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Bold: Painting in the outdoors is nice work when you get it

Two Nova Scotia men are painting a new mural in downtown Sudbury in the Mi’kmaq Eastern Woodlands tradition 

A couple of Halifax-based visual artists are enjoying Sudbury's summer weather thanks to being invited to the city to paint a fresh mural downtown. Chris Mitchell and Greg Mitchell, twin brothers of Mi'kmaq heritage, were commissioned by Sudbury's Up Here Urban Art + Music Festival.

They have been painting a new mural on the old building adjacent to Sudbury's downtown YMCA.  The mural is a depiction of Canadian wildlife in the popular eastern woodlands style that many Canadians would recognize.

"Well, yeah, this is because I did a drawing originally and then we just freehanded this based on a drawing I did. It is just a woodland style okay, because we're from a Woodland Nation from East Coast Mi'kmaq," Greg explained. 

"So this is similar to Mi'kmaq petroglyphs. The moose is very common. So this is a moose and a bear. The black bear is important in Mi'kmaq spirituality. And then also they're both animals that are, you know, native to the area," Greg said. 

The painting style, with the bold strokes and vivid colours, abstract form and nature themes has some similarity to the work of the late Norval Morrisseau, the iconic Indigenous artist from Bingwi Neyaashi Anishinaabek First Nation in the Lake Nipigon area of Northern Ontario. Greg said Morrisseau was indeed the grandfather of that popular style. 

Chris remarked it was one of the reasons for their choice of paint. He said their choice was to use a heavier duty outdoor house paint with strong colours. 

"It requires just one layer. You can do it a lot quicker and it's way more vibrant. So, we actually use the same paint we use in the studio or on canvases for fine art," Chris said.

He added that the colour palette is reminiscent of colours used by Indigenous artists half a century ago. 

"We wanted that to look kind of like red ochre. We use those kinds of colors and we're going to throw some royal blue in here to make it pop, but kind of give it that like Woodland arts style from the ’60s and ’70s. That's kind of the main inspiration," Chris said. 

Painting murals in the outdoors has its own level of attraction, the brothers said. Normally, they are confined to a studio working on canvas producing fine arts. Chris said that has its limits. 

"You just can't work in there for a long period of time. So it's nice. We get a breeze here. And we love to see somebody come by to talk which is nice. Yeah, I like the outdoors more because I like fresh air instead of being, you know, cooped up indoors all day," Chris said.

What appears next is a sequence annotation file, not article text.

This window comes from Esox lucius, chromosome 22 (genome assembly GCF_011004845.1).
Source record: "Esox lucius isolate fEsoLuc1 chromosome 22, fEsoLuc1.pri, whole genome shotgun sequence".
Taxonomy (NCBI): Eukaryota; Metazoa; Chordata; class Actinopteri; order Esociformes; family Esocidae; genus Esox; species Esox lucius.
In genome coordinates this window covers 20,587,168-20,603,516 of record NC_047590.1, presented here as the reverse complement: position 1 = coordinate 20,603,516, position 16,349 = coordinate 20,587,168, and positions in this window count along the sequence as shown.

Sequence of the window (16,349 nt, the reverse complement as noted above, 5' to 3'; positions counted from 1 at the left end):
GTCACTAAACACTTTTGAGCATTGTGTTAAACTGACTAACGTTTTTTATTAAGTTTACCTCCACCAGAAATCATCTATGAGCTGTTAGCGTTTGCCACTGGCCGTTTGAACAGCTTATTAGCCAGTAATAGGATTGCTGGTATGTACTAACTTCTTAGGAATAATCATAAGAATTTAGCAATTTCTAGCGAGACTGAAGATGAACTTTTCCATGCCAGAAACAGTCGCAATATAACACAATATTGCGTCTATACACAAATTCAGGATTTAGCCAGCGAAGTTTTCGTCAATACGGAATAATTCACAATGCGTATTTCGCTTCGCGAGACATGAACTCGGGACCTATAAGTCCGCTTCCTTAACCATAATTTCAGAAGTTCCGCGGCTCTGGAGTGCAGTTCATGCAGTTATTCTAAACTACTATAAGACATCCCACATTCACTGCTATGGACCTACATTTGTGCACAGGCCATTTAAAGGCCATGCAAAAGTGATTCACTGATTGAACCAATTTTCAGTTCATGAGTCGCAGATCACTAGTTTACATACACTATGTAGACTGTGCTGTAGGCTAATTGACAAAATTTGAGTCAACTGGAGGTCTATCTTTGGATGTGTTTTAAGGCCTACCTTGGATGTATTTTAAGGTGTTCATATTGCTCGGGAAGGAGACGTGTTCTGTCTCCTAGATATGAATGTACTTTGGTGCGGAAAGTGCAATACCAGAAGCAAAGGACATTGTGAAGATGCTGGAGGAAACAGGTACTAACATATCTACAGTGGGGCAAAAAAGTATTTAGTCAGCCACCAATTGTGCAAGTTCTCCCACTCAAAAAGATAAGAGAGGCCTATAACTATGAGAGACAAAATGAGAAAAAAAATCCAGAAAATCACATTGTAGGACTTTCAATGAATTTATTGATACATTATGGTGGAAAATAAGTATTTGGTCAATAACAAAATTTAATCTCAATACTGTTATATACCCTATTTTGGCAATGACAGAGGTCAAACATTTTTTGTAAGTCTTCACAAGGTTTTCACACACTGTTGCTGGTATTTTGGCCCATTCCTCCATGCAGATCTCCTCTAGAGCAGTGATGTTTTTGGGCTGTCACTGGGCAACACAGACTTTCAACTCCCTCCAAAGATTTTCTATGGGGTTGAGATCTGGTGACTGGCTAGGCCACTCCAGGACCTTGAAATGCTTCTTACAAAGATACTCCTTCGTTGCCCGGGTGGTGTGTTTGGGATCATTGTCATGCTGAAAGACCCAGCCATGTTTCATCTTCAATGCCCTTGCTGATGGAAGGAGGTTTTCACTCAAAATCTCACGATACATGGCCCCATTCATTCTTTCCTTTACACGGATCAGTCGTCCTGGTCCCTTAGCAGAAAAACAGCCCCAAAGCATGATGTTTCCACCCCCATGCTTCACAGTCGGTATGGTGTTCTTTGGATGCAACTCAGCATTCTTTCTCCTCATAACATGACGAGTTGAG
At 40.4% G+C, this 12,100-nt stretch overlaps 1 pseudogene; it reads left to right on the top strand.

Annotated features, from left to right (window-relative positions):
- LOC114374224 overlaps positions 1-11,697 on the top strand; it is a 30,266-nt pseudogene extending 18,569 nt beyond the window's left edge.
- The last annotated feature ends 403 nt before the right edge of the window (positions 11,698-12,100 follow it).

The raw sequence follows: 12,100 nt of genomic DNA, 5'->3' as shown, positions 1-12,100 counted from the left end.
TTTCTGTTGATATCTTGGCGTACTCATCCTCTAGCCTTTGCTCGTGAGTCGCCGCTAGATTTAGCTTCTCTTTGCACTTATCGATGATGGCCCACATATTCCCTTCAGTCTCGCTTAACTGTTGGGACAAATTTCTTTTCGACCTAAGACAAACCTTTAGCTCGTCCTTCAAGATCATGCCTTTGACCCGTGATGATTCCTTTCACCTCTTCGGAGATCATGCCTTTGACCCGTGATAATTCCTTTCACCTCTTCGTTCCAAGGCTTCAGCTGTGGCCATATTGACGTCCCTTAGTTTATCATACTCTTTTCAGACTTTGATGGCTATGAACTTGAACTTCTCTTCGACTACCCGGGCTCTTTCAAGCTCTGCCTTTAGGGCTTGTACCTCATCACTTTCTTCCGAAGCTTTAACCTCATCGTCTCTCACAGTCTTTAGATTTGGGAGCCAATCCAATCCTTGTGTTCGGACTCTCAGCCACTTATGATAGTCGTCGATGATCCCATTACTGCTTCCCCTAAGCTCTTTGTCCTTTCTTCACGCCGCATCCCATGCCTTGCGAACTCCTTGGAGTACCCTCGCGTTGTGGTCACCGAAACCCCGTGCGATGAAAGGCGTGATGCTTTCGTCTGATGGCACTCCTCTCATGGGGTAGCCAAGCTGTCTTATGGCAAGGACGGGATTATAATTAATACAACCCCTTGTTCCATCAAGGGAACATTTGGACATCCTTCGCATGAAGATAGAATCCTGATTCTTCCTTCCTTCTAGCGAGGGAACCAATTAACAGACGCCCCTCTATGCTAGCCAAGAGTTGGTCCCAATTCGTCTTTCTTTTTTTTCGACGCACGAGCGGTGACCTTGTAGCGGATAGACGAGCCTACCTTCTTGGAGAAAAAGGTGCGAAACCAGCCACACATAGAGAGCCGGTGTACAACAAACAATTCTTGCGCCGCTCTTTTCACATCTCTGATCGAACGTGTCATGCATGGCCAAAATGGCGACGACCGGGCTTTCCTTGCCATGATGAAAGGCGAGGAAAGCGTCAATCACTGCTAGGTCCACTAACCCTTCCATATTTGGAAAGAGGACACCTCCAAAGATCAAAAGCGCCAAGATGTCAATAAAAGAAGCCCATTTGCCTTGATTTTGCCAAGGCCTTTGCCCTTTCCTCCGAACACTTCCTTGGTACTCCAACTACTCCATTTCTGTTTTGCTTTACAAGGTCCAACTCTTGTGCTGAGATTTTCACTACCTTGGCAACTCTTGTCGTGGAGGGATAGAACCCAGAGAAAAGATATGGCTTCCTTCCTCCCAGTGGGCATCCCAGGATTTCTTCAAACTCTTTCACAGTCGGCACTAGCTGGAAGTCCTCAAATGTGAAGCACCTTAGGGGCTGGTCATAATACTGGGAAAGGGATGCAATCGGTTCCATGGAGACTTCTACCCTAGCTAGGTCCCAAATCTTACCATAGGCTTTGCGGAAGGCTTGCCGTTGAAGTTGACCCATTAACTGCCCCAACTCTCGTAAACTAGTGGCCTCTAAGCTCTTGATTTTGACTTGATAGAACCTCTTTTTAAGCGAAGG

Greg said murals have become part of the urban landscape in many North American cities.

"I mean I see it in Ontario for sure. You go to Toronto, and there's graffiti or street art everywhere. And it's kind of like it's almost a tourism thing, in a sense, like  a graffiti alley," Greg said.

He said doing murals is not a mainstay for their artwork like some painters. Greg said in most cases it is because someone likes an image they have already created and the mural work is basically transferring that image to a larger canvas, or in this case, a brick wall.

Chris said he sees murals becoming an urban art form that will only increase in popularity in the coming years. 

"It's because for so many cities and towns in Canada, they're only 100 years old or so," said Chris. He said looking back at all those buildings, all he sees are so many square shapes and rectangles.

"So okay now years later, when we realize that all these boxes are soul-crushing, it's like well, we can paint them. So I think nowadays when people realize, oh, let's make these flat boxes look more visually appealing."

The Mitchells have a website for their art business at .

Len Gillis is a reporter at Bold is made possible by our Community Leaders Program.


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Len Gillis

About the Author: Len Gillis

Graduating from the Journalism program at Canadore College in the 1970s, Gillis has spent most of his career reporting on news events across Northern Ontario with several radio, television and newspaper companies. He also spent time as a hardrock miner.
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